A couple of years ago, I learned the Homeric Oracle. Less than a month after that, I reread Hesiod’s Works and Days. It struck me then that that work would probably also make a very good, yet very similar, divination system. I never went through the work required to actually put it together, though, until today. Please give it a try and tell me how successfully it works for you.
You’ll need three six-sided dice. Throw the set and write down the number that is made from the three dice from left to right. Do this two or three times more. Each of those numbers that you wrote down will correspond to a line on the chart below. When you put those three or four lines together, that will be the response to your question. If you need clarification, I’ve found that you should really only try for one more number (line). If you get the same line twice, don’t throw for any more numbers. Stop there; that’s it. ok, ready? Here we go!
1-1-1: or just a few years older. This is the time for marriage.
1-1-2: Men born in the fullness of the great twentieth day
1-1-3: if people judge their true nature and live by it:
1-1-4: the ills of the fourth day when the month waxes and wanes;
1-1-5: Riches and flocks of sheep go to those who work.
1-1-6: Then potters eye one another’s success, and craftsmen too;
1-2-1: and lived in peace and abundance as lords of their lands,
1-2-2: for its house lies near and the path to it is smooth.
1-2-3: and pray as you look upon the stream before you cross.
1-2-4: your shambling curved-horn oxen, your sharp-toothed dog.
1-2-5: But I do not believe yet that Zeus’s wisdom will allow this.
1-2-6: and with ease he lowers the noble and raises the lowly.
1-3-1: fools do not go even so far; yet, a hundred pieces of wood
1-3-2: they are second but, still, greatly honored.
1-3-3: they dwell under the ground and are called blessed mortals-
1-3-4: sailed on ships, pressed by the need for a better life.
1-3-5: ever watching birds of omen, ever shunning transgression.
1-3-6: his house. Yes, such fortunes do not last long.
1-4-1: the handle and the whip comes down hard.
1-4-2: to last a whole year with no more work.
1-4-3: Drink all you want when your jar is full or almost empty;
1-4-4: when men’s minds are tricked by the greed for profit,
1-4-5: each year, pay heed to her cry.
1-4-6: The rest wander among men as numberless sorrows,
1-5-1: when Thracian gusts whip thick clouds to frenzy.
1-5-2: Children will not resemble their fathers,
1-5-3: But when the earth covered this race, too,
1-5-4: Men whose justice is straight know neither hunger nor ruin,
1-5-5: When the cold season comes stitch together skins
1-5-6: Start reaping when the Pleiades rise, daughters of Atlas,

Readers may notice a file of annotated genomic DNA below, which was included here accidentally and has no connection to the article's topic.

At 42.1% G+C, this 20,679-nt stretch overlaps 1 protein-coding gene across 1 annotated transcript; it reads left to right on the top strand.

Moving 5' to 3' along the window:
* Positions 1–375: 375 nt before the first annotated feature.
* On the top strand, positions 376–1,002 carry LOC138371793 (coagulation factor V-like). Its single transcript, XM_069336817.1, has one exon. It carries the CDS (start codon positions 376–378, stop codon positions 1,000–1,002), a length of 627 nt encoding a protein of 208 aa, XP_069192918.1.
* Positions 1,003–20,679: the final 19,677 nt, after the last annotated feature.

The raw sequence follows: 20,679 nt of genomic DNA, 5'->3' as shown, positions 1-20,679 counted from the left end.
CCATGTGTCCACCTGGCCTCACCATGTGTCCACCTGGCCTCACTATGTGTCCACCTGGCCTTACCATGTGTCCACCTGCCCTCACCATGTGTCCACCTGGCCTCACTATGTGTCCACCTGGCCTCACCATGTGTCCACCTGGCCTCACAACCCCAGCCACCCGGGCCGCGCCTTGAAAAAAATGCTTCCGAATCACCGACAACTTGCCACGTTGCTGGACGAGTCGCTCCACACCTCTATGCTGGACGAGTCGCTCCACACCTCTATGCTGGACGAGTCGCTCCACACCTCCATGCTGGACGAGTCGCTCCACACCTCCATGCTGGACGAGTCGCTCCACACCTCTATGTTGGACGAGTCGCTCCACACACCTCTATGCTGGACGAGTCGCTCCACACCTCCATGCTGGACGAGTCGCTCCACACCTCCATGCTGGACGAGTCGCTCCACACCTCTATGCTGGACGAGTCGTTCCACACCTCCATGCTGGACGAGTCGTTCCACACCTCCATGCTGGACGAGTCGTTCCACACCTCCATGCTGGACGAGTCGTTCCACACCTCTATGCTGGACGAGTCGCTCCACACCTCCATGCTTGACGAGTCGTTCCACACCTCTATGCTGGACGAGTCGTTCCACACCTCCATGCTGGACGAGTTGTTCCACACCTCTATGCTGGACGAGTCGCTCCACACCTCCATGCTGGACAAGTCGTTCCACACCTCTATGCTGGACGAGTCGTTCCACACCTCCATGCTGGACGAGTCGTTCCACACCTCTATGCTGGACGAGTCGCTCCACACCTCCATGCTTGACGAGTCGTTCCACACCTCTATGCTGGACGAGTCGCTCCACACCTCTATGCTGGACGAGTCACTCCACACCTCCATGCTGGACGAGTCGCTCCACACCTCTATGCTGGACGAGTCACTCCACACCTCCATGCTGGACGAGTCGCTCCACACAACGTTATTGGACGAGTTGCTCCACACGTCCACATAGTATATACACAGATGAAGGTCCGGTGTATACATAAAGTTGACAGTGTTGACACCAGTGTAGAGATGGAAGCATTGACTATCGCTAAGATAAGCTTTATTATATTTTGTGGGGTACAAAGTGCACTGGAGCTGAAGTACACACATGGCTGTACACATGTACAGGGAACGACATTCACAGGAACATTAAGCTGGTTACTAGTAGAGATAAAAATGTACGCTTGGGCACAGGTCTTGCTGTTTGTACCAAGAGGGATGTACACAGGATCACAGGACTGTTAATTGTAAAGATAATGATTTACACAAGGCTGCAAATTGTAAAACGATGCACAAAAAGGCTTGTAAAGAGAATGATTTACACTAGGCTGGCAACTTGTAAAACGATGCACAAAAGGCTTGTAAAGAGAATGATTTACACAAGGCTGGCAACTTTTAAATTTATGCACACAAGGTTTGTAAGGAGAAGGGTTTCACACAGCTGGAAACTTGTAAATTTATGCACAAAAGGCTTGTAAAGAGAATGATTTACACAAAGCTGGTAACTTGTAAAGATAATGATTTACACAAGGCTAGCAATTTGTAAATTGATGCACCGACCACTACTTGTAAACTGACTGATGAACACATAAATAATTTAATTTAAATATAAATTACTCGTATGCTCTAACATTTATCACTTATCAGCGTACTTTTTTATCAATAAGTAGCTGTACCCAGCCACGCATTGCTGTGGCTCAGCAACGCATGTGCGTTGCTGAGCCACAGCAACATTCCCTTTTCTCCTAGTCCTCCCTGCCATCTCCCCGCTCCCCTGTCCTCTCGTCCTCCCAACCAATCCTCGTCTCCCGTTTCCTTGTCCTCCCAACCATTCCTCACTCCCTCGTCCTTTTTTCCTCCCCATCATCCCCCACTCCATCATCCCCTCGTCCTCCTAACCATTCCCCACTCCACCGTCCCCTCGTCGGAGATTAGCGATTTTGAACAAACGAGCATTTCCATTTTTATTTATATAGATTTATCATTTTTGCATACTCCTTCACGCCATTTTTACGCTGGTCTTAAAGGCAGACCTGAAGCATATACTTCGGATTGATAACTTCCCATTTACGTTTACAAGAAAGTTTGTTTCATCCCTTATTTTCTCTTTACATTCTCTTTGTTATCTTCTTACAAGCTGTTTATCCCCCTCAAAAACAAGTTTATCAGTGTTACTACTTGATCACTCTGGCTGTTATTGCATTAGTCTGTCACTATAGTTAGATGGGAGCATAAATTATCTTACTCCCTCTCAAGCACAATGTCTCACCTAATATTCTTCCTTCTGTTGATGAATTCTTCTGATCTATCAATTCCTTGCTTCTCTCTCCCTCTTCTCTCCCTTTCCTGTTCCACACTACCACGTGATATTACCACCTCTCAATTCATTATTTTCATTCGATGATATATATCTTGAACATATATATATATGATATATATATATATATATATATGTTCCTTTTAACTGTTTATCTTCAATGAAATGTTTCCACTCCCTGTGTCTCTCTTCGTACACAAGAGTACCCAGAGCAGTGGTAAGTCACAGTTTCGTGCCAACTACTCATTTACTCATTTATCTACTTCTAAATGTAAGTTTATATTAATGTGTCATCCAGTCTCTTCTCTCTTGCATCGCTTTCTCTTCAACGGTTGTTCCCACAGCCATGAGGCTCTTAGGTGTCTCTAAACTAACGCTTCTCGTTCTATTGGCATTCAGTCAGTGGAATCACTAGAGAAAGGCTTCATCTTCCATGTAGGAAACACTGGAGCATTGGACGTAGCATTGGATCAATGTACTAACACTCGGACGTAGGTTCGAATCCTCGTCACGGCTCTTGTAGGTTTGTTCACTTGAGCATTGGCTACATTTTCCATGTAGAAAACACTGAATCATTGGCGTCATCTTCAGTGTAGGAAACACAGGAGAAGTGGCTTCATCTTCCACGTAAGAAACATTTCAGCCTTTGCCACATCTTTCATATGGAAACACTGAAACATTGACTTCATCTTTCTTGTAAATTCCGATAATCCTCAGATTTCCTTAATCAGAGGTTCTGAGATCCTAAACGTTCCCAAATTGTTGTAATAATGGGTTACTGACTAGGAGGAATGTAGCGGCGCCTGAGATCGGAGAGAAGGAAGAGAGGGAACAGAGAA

1-6-1: and no horror matches a bad one, a glutton
1-6-2: each of Demeter’s gifts in the right season.”
1-6-3: nameless. Black death claimed them for all their fierceness,
1-6-4: When you eat and bathe do not use vessels
1-6-5: Do not start your sowing on the thirteenth day
1-6-6: or through foolishness to wrong someone’s orphaned children,
2-1-1: early risers harvest fields laden with grain.
2-1-2: it is the sturdiest kind for your oxen when they plow
2-1-3: But I do not believe yet that Zeus’s wisdom will allow this.
2-1-4: Yes, joy will be yours when you draw on your stored supplies,
2-1-5: Let there be order and measure in your own work
2-1-6: who rushes with zeal to plow and plant
2-2-1: and there will be no affection between guest and host
2-2-2: will go to Olympos from the broad-pathed earth
2-2-3: Hear and see, O Zeus! Let your decrees be straight and fair!
2-2-4: his house. Yes, such fortunes do not last long.
2-2-5: with ease strengthens the crooked and shrivels the insolent.
2-2-6: and your hardy mules. And keep in your mind
2-3-1: for its house lies near and the path to it is smooth.
2-3-2: When the cold season comes stitch together skins
2-3-3: and waste time in aimlessness. Work prospers with care;
2-3-4: then may Zeus send rain three days later,
2-3-5: guard against this day, which can break your heart.
2-3-6: Marry a virgin so you can teach her right from wrong.
2-4-1: When -Zeus willing- counting from the winter solstice
2-4-2: A man should not sleek his body with a woman’s bathwater
2-4-3: early risers harvest fields laden with grain.
2-4-4: The gods keep livelihood hidden from men.
2-4-5: by the man in whose house the season’s plentiful harvest,
2-4-6: Aegis-bearing Zeus has a design for each occasion,
2-5-1: wear a tight-fitting cap to keep your ears dry.
2-5-2: men can sail with safety, for then a ship
2-5-3: and mighty arms grew from the shoulders of their sturdy bodies.